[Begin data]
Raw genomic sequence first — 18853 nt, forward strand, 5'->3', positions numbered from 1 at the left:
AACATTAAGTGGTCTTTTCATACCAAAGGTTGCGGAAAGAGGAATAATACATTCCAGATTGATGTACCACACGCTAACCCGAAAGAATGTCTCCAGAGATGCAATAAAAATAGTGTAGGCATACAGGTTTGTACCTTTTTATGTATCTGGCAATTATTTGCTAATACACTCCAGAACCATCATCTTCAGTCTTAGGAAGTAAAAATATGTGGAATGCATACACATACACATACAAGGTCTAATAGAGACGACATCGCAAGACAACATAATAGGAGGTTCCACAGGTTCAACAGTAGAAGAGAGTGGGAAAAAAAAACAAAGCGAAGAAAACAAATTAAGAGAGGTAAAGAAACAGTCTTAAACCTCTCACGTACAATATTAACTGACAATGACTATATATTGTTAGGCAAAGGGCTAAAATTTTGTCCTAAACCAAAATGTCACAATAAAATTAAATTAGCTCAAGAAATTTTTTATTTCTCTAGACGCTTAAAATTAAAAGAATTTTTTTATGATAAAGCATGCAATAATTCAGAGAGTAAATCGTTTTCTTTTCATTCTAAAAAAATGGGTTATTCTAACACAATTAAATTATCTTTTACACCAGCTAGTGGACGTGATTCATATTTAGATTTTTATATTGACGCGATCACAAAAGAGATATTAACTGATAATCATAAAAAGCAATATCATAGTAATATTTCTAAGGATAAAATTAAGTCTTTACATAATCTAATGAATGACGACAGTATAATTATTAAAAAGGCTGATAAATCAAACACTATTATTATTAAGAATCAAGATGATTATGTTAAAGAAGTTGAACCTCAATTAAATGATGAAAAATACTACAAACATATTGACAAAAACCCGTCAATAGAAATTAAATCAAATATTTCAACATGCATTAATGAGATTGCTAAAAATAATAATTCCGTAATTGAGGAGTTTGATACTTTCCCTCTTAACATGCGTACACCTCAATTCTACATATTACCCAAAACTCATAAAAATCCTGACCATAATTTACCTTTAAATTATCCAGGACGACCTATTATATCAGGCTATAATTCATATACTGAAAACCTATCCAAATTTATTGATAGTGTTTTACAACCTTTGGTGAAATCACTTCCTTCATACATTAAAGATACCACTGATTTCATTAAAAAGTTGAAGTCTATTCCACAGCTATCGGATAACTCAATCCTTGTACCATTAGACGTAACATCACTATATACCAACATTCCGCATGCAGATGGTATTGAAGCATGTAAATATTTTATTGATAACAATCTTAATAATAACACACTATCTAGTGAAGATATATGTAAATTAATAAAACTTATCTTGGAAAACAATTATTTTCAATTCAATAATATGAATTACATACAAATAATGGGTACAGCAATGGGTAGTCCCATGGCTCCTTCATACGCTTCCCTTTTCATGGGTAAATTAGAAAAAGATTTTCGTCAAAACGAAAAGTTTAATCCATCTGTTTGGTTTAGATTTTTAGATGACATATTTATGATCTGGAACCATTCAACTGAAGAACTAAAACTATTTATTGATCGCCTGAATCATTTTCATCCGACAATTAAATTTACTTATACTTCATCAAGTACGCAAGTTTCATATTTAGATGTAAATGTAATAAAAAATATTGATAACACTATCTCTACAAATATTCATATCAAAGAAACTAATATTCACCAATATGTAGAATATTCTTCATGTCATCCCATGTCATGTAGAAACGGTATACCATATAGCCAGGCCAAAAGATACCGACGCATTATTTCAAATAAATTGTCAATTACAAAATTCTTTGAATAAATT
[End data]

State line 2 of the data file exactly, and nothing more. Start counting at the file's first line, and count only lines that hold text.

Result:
AACATTAAGTGGTCTTTTCATACCAAAGGTTGCGGAAAGAGGAATAATACATTCCAGATTGATGTACCACACGCTAACCCGAAAGAATGTCTCCAGAGATGCAATAAAAATAGTGTAGGCATACAGGTTTGTACCTTTTTATGTATCTGGCAATTATTTGCTAATACACTCCAGAACCATCATCTTCAGTCTTAGGAAGTAAAAATATGTGGAATGCATACACATACACATACAAGGTCTAATAGAGACGACATCGCAAGACAACATAATAGGAGGTTCCACAGGTTCAACAGTAGAAGAGAGTGGGAAAAAAAAACAAAGCGAAGAAAACAAATTAAGAGAGGTAAAGAAACAGTCTTAAACCTCTCACGTACAATATTAACTGACAATGACTATATATTGTTAGGCAAAGGGCTAAAATTTTGTCCTAAACCAAAATGTCACAATAAAATTAAATTAGCTCAAGAAATTTTTTATTTCTCTAGACGCTTAAAATTAAAAGAATTTTTTTATGATAAAGCATGCAATAATTCAGAGAGTAAATCGTTTTCTTTTCATTCTAAAAAAATGGGTTATTCTAACACAATTAAATTATCTTTTACACCAGCTAGTGGACGTGATTCATATTTAGATTTTTATATTGACGCGATCACAAAAGAGATATTAACTGATAATCATAAAAAGCAATATCATAGTAATATTTCTAAGGATAAAATTAAGTCTTTACATAATCTAATGAATGACGACAGTATAATTATTAAAAAGGCTGATAAATCAAACACTATTATTATTAAGAATCAAGATGATTATGTTAAAGAAGTTGAACCTCAATTAAATGATGAAAAATACTACAAACATATTGACAAAAACCCGTCAATAGAAATTAAATCAAATATTTCAACATGCATTAATGAGATTGCTAAAAATAATAATTCCGTAATTGAGGAGTTTGATACTTTCCCTCTTAACATGCGTACACCTCAATTCTACATATTACCCAAAACTCATAAAAATCCTGACCATAATTTACCTTTAAATTATCCAGGACGACCTATTATATCAGGCTATAATTCATATACTGAAAACCTATCCAAATTTATTGATAGTGTTTTACAACCTTTGGTGAAATCACTTCCTTCATACATTAAAGATACCACTGATTTCATTAAAAAGTTGAAGTCTATTCCACAGCTATCGGATAACTCAATCCTTGTACCATTAGACGTAACATCACTATATACCAACATTCCGCATGCAGATGGTATTGAAGCATGTAAATATTTTATTGATAACAATCTTAATAATAACACACTATCTAGTGAAGATATATGTAAATTAATAAAACTTATCTTGGAAAACAATTATTTTCAATTCAATAATATGAATTACATACAAATAATGGGTACAGCAATGGGTAGTCCCATGGCTCCTTCATACGCTTCCCTTTTCATGGGTAAATTAGAAAAAGATTTTCGTCAAAACGAAAAGTTTAATCCATCTGTTTGGTTTAGATTTTTAGATGACATATTTATGATCTGGAACCATTCAACTGAAGAACTAAAACTATTTATTGATCGCCTGAATCATTTTCATCCGACAATTAAATTTACTTATACTTCATCAAGTACGCAAGTTTCATATTTAGATGTAAATGTAATAAAAAATATTGATAACACTATCTCTACAAATATTCATATCAAAGAAACTAATATTCACCAATATGTAGAATATTCTTCATGTCATCCCATGTCATGTAGAAACGGTATACCATATAGCCAGGCCAAAAGATACCGACGCATTATTTCAAATAAATTGTCAATTACAAAATTCTTTGAATAAATT